Ken. I have three not-very-nicely contained piles, based on the age of the material. The oldest pile is just over a year old, and that’s where I might take some things from. My piles are not pretty like yours, Margaret. But I have some land across the river, and that’s where everything goes and gets dumped.

I don’t think the coyotes would go after rotted stuff, so I guess you could keep stuff in a container, like a galvanized container, and when it’s disgusting you could pour it on the heap. [Laughter.]

Q. And that is another good point that Ken’s bringing up, about segregating things. Some people do that with diseased things, or things with seedheads, that they don’t want to inoculate the pile with, so to speak. They use old heavy-duty Hefty bags, that they keep on the side in the sun, and tie up, and it is a little disgusting. [Laughter.]

Kerry. I’m OK with disgusting.

Q. [Laughter.] Then that’s good. But I do think it’s partly burying it; making it less attractive with a layer of compost or soil or shredded leaves or whatever you’ve go there, to make it less of an obvious buffet; I think that’s critically important.

I will say I have had much more problem with inquisitive nocturnal mammals—smaller ones. I have a little compost bucket with a lid that I keep right outside my kitchen door, and an even smaller one by my sink.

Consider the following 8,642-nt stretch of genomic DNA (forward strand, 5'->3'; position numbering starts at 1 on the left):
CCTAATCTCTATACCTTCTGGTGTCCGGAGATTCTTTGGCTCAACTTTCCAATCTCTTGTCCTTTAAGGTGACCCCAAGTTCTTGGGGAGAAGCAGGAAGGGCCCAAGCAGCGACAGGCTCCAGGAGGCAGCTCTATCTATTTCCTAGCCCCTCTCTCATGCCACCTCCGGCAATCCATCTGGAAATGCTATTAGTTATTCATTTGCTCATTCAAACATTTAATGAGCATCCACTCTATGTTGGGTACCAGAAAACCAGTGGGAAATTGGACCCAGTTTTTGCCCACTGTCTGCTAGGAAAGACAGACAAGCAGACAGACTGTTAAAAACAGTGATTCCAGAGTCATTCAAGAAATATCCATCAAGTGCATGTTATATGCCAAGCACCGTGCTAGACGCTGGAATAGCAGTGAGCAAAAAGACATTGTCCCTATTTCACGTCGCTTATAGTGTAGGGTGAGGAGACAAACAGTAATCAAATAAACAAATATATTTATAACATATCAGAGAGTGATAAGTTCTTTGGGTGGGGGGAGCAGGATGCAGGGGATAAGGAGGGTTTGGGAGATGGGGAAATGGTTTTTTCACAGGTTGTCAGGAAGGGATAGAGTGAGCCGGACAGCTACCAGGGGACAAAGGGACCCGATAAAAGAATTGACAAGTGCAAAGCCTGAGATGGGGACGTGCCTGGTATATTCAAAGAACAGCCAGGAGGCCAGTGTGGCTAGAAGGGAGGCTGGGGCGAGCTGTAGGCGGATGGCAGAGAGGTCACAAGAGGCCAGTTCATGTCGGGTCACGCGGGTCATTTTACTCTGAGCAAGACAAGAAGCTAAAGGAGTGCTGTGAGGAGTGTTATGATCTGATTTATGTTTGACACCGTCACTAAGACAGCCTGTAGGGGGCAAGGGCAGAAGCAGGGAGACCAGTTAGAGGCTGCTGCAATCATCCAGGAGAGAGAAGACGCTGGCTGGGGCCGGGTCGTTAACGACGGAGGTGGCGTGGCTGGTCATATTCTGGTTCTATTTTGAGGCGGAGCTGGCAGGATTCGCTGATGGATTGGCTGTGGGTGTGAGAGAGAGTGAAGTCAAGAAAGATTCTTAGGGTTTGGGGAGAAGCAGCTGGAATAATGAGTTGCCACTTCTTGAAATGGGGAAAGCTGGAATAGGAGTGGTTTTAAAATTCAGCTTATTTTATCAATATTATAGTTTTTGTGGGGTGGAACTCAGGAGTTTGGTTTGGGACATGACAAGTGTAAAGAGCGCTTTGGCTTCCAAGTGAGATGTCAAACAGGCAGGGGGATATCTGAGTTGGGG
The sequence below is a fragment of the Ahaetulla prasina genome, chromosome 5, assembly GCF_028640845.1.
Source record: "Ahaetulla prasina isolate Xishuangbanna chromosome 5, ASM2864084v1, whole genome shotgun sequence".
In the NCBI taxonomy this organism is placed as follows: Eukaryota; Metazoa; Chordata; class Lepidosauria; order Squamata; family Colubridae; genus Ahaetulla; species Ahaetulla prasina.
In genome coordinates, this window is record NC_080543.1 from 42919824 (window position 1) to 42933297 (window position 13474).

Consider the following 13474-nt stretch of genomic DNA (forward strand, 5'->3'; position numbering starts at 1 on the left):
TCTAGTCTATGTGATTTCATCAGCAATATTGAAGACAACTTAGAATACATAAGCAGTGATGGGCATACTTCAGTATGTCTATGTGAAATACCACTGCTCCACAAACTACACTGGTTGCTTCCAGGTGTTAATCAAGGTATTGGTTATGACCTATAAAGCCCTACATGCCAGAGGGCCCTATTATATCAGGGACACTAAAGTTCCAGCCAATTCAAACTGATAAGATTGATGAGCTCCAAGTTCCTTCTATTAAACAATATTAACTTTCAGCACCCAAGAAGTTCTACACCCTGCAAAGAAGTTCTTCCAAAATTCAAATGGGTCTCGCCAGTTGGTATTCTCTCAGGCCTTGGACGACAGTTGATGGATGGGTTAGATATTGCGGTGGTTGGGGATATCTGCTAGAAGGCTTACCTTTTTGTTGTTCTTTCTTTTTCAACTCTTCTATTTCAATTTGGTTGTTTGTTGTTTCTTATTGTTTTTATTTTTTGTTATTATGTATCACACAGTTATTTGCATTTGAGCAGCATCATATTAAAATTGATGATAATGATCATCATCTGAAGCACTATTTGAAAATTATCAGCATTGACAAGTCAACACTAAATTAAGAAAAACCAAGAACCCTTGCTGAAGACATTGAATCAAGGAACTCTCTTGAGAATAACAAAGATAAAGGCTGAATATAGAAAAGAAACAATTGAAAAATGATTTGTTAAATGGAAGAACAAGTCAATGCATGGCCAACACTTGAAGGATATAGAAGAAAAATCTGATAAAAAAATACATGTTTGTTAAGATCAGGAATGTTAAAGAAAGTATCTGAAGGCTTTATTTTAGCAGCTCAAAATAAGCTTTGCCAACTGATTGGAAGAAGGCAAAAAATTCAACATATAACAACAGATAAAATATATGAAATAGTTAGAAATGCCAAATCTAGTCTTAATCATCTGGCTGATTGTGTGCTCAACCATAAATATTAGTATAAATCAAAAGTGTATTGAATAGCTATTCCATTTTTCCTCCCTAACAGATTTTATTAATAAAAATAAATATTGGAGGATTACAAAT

I put it in there, and once a week I walk the bucket over to the heap and bury it. Once in a while I come out in the morning and the one outside the door has been knocked over. [Laughter.] That’s more of a raccoon, probably; them I am able to deter in the big heap by burying the stuff. So that’s what I recommend.

Kerry. I feel encouraged now.

Ken. I had a container like that with a combination lock but the raccoons figured it out.

Kerry. [Laughter.]

Ken. You know how clever they are.

Q. Those little black-gloved hands. [Laughter.] It’s nice to speak to you from Buffalo, Kerry, and I hope we all don’t blow away—that it’s neither 70 nor snowing, but maybe something in the middle.

Ken. I kind of miss snow, now that you say that.

Q. I know.

Ken. Not just because it’s pretty, but because it insulates the ground. Last year we hardly had any snow, and even though it wasn’t that cold, I lost a lot of stuff.

Q. Yes.  Exposed stuff, without that insulation, is tricky, isn’t it? Even though it’s generally warmer, it’s unprotected—so it’s not really a net gain.

slugs eating seedlings

Q. A super-quick one, before we take our next caller: Mary on one of my webinars asked: “A lot of my seedlings seem to get eaten by slugs. Anything that helps that?” Do you still use non-toxic slug bait, Ken?

Ken. Yes, I actually have snails much more than slugs, because of the canal that cuts through the property and links the two rivers. You know my property is an island in a river, and there is a canal that connects the two parts of the river that splits around the island. So I just have tons of snails, but I do use Sluggo—like iron sulfate, I think. It doesn’t hurt the plants, and it doesn’t hang around. It doesn’t work nearly as well as the stuff that can kill pets and children, but I do not use that.

Some people use diatomaceous earth, which you really have to be careful not to breathe that is, so that’s a bit of a danger. But that works, too. Did you use copper, ever—copper foil?

Q. I don’t have a slug problem. Now that I have said that, my entire garden in 2017 will completely covered in slugs. [Laughter.]

Ken. I don’t know, I think those froggies might be doing something.

Q. No, I have so many frogs and toads and snakes; it’s a reptile and amphibian adventure park or something. It definitely helps.